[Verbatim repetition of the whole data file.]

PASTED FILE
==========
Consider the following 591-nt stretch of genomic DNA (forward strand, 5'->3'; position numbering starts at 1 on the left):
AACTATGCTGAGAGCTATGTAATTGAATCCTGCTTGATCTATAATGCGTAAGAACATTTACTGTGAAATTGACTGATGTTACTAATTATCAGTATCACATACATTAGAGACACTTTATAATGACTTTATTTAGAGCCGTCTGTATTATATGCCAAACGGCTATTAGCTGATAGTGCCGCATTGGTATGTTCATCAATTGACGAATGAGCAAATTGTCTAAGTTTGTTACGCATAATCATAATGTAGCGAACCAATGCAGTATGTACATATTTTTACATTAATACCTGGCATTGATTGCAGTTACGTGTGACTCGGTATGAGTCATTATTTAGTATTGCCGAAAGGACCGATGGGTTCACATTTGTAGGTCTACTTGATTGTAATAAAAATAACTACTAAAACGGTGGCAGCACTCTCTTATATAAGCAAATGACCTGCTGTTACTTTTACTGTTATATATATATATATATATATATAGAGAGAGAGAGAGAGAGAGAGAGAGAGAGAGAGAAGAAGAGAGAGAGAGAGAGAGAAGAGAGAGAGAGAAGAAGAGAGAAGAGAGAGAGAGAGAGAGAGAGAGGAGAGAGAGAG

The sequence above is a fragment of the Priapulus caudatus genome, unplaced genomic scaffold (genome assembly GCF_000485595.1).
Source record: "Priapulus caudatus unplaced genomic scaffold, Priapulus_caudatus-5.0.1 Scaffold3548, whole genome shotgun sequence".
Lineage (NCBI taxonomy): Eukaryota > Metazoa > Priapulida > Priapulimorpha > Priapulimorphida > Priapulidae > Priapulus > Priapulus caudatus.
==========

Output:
Consider the following 591-nt stretch of genomic DNA (forward strand, 5'->3'; position numbering starts at 1 on the left):
AACTATGCTGAGAGCTATGTAATTGAATCCTGCTTGATCTATAATGCGTAAGAACATTTACTGTGAAATTGACTGATGTTACTAATTATCAGTATCACATACATTAGAGACACTTTATAATGACTTTATTTAGAGCCGTCTGTATTATATGCCAAACGGCTATTAGCTGATAGTGCCGCATTGGTATGTTCATCAATTGACGAATGAGCAAATTGTCTAAGTTTGTTACGCATAATCATAATGTAGCGAACCAATGCAGTATGTACATATTTTTACATTAATACCTGGCATTGATTGCAGTTACGTGTGACTCGGTATGAGTCATTATTTAGTATTGCCGAAAGGACCGATGGGTTCACATTTGTAGGTCTACTTGATTGTAATAAAAATAACTACTAAAACGGTGGCAGCACTCTCTTATATAAGCAAATGACCTGCTGTTACTTTTACTGTTATATATATATATATATATATATAGAGAGAGAGAGAGAGAGAGAGAGAGAGAGAGAGAAGAAGAGAGAGAGAGAGAGAGAAGAGAGAGAGAGAAGAAGAGAGAAGAGAGAGAGAGAGAGAGAGAGAGGAGAGAGAGAG

The sequence above is a fragment of the Priapulus caudatus genome, unplaced genomic scaffold (genome assembly GCF_000485595.1).
Source record: "Priapulus caudatus unplaced genomic scaffold, Priapulus_caudatus-5.0.1 Scaffold3548, whole genome shotgun sequence".
Lineage (NCBI taxonomy): Eukaryota > Metazoa > Priapulida > Priapulimorpha > Priapulimorphida > Priapulidae > Priapulus > Priapulus caudatus.